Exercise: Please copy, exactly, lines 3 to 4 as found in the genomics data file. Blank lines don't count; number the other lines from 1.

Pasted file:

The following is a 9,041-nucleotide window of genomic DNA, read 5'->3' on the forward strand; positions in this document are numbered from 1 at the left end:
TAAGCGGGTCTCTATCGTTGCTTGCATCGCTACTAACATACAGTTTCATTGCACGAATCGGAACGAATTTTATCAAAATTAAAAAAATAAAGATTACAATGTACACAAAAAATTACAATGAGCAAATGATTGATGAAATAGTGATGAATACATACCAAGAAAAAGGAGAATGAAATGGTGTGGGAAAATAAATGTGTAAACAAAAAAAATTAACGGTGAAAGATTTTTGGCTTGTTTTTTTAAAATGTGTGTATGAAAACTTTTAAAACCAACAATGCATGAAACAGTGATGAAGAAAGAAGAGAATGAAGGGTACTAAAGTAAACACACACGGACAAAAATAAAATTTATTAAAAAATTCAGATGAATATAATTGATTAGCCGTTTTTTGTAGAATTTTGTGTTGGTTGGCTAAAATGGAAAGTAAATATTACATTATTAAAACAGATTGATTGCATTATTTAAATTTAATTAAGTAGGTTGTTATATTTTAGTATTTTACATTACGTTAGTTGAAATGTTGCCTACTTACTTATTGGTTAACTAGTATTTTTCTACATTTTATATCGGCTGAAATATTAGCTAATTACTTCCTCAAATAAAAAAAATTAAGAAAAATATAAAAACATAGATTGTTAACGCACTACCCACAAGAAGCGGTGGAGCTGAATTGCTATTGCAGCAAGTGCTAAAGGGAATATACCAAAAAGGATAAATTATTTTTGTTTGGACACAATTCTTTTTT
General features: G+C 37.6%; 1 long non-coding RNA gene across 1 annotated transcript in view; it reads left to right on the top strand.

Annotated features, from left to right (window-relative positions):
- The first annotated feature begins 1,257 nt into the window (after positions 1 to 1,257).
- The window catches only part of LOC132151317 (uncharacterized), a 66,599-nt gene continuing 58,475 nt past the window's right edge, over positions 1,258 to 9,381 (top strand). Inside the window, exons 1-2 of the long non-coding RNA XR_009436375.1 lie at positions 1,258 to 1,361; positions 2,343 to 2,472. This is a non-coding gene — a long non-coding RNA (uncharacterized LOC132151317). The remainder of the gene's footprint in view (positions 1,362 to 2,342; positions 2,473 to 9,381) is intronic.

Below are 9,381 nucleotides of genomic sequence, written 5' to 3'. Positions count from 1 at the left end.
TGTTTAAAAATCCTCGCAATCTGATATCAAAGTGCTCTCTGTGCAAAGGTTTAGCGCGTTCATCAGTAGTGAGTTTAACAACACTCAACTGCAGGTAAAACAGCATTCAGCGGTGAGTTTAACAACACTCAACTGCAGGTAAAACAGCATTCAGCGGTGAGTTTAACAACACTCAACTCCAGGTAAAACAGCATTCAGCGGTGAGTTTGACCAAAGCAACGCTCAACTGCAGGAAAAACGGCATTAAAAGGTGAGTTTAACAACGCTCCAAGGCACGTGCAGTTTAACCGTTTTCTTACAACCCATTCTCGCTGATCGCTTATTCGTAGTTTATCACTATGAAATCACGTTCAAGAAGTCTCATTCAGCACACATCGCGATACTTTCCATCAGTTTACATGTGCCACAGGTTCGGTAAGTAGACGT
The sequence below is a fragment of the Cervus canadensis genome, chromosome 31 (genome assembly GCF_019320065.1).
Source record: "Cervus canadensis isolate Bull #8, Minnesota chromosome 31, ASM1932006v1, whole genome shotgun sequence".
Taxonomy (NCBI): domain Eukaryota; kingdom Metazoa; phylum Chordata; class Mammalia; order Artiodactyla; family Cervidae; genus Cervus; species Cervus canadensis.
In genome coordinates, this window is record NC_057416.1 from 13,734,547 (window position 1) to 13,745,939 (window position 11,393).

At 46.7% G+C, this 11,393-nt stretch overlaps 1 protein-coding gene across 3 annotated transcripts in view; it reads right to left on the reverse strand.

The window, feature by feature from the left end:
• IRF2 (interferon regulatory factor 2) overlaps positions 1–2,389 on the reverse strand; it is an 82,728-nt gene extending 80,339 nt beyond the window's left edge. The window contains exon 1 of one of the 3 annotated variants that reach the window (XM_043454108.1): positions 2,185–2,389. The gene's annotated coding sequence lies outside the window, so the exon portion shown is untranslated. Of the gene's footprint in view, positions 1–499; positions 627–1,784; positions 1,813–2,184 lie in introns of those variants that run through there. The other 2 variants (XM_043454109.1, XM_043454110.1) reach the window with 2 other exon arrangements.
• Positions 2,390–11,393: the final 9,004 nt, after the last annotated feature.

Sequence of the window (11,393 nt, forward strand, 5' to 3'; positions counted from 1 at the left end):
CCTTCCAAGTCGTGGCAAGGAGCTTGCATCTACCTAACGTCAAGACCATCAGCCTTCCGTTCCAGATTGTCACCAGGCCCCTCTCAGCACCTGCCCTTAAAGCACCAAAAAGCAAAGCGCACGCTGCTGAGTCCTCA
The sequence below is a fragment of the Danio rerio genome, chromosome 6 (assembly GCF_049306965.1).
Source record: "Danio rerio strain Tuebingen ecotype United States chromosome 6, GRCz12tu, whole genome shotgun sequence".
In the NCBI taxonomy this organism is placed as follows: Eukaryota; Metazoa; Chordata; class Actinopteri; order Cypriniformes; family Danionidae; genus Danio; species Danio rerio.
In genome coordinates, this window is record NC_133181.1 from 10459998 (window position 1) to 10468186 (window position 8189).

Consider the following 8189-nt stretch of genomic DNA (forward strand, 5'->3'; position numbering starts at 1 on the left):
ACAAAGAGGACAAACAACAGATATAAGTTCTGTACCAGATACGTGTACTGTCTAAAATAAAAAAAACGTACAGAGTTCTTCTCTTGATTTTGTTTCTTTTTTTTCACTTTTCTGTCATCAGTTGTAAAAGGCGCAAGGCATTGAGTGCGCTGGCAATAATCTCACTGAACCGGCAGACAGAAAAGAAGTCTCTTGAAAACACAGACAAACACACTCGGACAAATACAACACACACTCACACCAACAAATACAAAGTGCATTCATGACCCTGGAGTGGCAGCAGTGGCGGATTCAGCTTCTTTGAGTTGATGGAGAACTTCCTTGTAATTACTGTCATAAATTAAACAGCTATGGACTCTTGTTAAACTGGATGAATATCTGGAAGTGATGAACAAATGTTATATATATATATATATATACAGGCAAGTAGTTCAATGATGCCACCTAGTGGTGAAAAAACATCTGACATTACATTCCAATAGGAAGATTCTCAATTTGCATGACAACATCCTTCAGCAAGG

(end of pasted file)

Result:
General features: G+C 37.6%; 1 long non-coding RNA gene across 1 annotated transcript in view; it reads left to right on the top strand.

Annotated features, from left to right (window-relative positions):